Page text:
News - Hyundai
Hyundai prepares for upmarket i30 future
As i30 goes upmarket, Hyundai prepares to move away from price-point marketing
14 Oct 2016
By TIM ROBSON
HYUNDAI Motor Company Australia (HMCA) is preparing for the arrival of its new i30 in 2017 by weaning itself off a strategy of price-point volume sales that have seen registrations of the current model rise drastically.
The third-generation i30 was unveiled ahead of the recent Paris motor show, revealing a more sophisticated, better-equipped vehicle that will move the car closer to its chief rivals from both Japan and Europe.
HMCA director of marketing Oliver Mann told GoAuto that the rundown of current stocks would not necessarily see a return to the strategy that offered the small hatch at a sub-$20,000 retail price.
“We’re absolutely open with the current cars in runout, and the pricing of the vehicle reflects that,” Mr Mann said. “The new vehicle will be launched as a leader in terms of product capability and product quality, so the two will be different in that respect.
“We will be restricting the terms of the supply that we get increasingly as we get towards the arrival of the new model. I think if there were some aggressive price points taken in the first part of the year that was in response to some specific targets we wanted to achieve.
“I think the rollout itself will be certainly orderly from here.”
The new generation vehicle is due to land in Australia from the second quarter of 2017, and the company is just beginning the process of ‘workshopping’ the car with potential customers via focus groups.
Mr Mann said that HMCA is yet to finalise the specs and prices for the new car, which will likely be offered locally with the same 1.6-litre direct-injection turbocharged four-cylinder engine that recently debuted in the Elantra SR Turbo, as well as the naturally aspirated 2.0-litre petrol engine currently offered in the car.
“We haven’t finalised obviously the specification of the new range,” he said.
“We haven't finalised the drivetrain offering, and therefore how we build the model range and how it will be priced.”
The current i30 has helped to move HMCA away from its humble beginnings as the purveyor of cheap and cheerful transport, and Mr Mann said that the new i30 would continue that trend.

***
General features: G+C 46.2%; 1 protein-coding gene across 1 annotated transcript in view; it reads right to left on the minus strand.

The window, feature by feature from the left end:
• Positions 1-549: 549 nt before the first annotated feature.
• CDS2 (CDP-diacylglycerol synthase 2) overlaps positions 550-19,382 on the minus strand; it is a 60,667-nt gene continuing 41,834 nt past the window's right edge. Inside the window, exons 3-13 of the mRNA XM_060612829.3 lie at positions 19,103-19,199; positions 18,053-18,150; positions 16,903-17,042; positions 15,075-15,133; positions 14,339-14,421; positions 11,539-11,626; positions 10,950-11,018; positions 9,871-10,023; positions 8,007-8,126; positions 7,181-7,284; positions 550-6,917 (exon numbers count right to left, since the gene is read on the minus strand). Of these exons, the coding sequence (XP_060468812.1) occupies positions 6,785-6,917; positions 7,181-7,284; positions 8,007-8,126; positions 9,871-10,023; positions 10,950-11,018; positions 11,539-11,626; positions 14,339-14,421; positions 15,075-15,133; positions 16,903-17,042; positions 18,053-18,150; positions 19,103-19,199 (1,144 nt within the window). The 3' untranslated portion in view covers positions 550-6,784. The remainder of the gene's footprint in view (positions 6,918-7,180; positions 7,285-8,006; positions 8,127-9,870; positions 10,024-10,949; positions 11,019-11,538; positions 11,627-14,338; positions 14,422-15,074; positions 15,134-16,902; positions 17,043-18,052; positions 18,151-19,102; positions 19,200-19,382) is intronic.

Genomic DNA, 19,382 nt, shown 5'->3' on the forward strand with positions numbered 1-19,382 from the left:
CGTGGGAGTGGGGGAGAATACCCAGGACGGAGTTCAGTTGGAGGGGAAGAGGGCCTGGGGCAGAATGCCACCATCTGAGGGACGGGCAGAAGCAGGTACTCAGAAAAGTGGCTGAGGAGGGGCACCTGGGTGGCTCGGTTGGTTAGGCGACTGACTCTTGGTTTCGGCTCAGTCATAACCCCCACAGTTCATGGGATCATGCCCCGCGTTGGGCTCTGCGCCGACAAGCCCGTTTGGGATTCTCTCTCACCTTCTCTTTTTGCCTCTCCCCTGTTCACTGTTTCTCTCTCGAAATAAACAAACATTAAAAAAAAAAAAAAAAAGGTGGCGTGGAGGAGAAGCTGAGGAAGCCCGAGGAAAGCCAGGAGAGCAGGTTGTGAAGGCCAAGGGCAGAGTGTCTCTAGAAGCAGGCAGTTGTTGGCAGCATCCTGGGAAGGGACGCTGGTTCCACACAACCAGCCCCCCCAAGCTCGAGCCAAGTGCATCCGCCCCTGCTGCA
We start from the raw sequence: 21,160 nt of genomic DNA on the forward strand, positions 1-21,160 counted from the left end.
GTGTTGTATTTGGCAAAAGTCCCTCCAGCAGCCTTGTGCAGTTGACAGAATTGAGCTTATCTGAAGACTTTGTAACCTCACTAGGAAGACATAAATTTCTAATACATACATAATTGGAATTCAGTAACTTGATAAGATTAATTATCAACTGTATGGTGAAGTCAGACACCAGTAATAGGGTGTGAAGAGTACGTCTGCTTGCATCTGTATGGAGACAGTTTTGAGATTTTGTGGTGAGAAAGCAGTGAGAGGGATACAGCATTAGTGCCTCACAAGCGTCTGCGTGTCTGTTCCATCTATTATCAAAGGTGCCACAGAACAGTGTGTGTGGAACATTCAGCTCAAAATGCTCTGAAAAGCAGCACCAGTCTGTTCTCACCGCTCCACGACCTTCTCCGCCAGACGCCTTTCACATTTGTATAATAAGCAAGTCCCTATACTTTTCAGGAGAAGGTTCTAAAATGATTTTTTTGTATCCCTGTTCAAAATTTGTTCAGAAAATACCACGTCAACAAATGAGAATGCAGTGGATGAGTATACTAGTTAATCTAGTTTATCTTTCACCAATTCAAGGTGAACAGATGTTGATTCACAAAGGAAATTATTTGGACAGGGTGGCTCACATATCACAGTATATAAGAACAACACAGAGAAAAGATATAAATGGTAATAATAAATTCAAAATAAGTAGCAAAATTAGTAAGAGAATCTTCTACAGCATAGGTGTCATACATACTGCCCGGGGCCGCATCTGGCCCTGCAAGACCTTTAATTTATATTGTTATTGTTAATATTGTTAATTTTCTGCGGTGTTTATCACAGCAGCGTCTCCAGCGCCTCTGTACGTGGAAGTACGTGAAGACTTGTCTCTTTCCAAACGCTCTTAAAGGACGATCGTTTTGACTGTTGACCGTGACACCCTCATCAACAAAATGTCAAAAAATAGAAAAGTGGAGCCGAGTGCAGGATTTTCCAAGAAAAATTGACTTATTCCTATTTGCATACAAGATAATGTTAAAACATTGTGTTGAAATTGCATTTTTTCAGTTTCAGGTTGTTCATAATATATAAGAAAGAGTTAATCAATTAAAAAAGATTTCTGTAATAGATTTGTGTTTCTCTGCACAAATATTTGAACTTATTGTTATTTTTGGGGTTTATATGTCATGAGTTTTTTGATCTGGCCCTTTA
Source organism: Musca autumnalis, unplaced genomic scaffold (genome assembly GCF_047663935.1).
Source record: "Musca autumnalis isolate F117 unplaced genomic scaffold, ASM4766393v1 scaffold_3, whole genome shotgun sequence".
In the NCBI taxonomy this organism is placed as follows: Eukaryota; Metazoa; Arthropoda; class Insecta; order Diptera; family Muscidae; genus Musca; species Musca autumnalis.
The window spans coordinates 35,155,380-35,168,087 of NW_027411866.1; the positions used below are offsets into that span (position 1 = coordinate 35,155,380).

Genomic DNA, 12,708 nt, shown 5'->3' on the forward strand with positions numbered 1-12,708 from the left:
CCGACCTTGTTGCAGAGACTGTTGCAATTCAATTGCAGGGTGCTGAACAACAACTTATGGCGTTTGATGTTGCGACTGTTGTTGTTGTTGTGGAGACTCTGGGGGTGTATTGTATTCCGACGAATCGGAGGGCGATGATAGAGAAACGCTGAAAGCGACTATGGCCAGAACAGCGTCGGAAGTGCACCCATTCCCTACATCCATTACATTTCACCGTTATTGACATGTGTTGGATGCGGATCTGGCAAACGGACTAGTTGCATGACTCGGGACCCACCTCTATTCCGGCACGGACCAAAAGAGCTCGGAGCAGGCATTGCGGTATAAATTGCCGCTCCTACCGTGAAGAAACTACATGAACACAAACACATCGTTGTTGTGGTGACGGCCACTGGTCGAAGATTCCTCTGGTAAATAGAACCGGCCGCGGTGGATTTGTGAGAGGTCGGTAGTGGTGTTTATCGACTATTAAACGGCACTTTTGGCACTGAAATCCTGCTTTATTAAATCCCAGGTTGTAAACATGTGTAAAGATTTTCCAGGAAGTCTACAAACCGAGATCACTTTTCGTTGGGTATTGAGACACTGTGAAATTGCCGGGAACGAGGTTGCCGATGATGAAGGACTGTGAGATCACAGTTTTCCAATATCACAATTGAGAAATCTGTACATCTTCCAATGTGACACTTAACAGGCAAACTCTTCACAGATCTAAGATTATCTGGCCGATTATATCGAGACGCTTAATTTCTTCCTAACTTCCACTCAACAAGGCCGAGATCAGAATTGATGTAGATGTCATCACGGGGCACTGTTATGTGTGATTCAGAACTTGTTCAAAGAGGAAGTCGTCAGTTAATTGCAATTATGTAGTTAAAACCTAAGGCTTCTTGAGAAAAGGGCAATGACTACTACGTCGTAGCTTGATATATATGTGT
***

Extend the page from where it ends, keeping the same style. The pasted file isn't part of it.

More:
“I think the current i30 has taken us smack into the mainstream and it's performed exceptionally well in various points in its life,” he said. “It’s been the leader in its segment or very close to it.
“In generalised terms, Hyundai has expressed a brand mission of becoming the world’s most loved automotive brand, which might sound odd, but fundamentally, it’s built on the highest levels of customer satisfaction and retention. Part of the experience is product related and the new i30 will unquestionably continue on the journey that Hyundai’s been on in making ever more refined and capable and safe vehicles.”
Mr Mann conceded that the challenge of changing perceptions is never an easy task, but pointed to Hyundai’s track record of ever-improving models as the driver of image change.
“Look, I think that’s the challenge in any business,” he said. “We’ll stand by the product, and in the past with Hyundai, the product has been the driver of Hyundai’s change of image, and I’m sure that will continue to be the case. I think the i30 delivers to Hyundai’s vision of modern premium, which again is another of Hyundai catchcries.
“The goal is to make premium level vehicle capability and quality available to the mass market. I think the i30 really delivers to that.”
He refused to be drawn on the fate of the oldest vehicle in Hyundai’s local roster, the Accent light car, which will be six years old when the new i30 arrives.
“(It will remain) as the entry passenger car,” he said. “The Accent will continue for the foreseeable future. My bland answer to you would be that every product has a lifecycle and in due course, Accent will be replaced.”
The European-made i20, meanwhile, is still not a viable addition to the roster to replace the Accent due to unfavourable currency and freight costs, according to Mr Mann.
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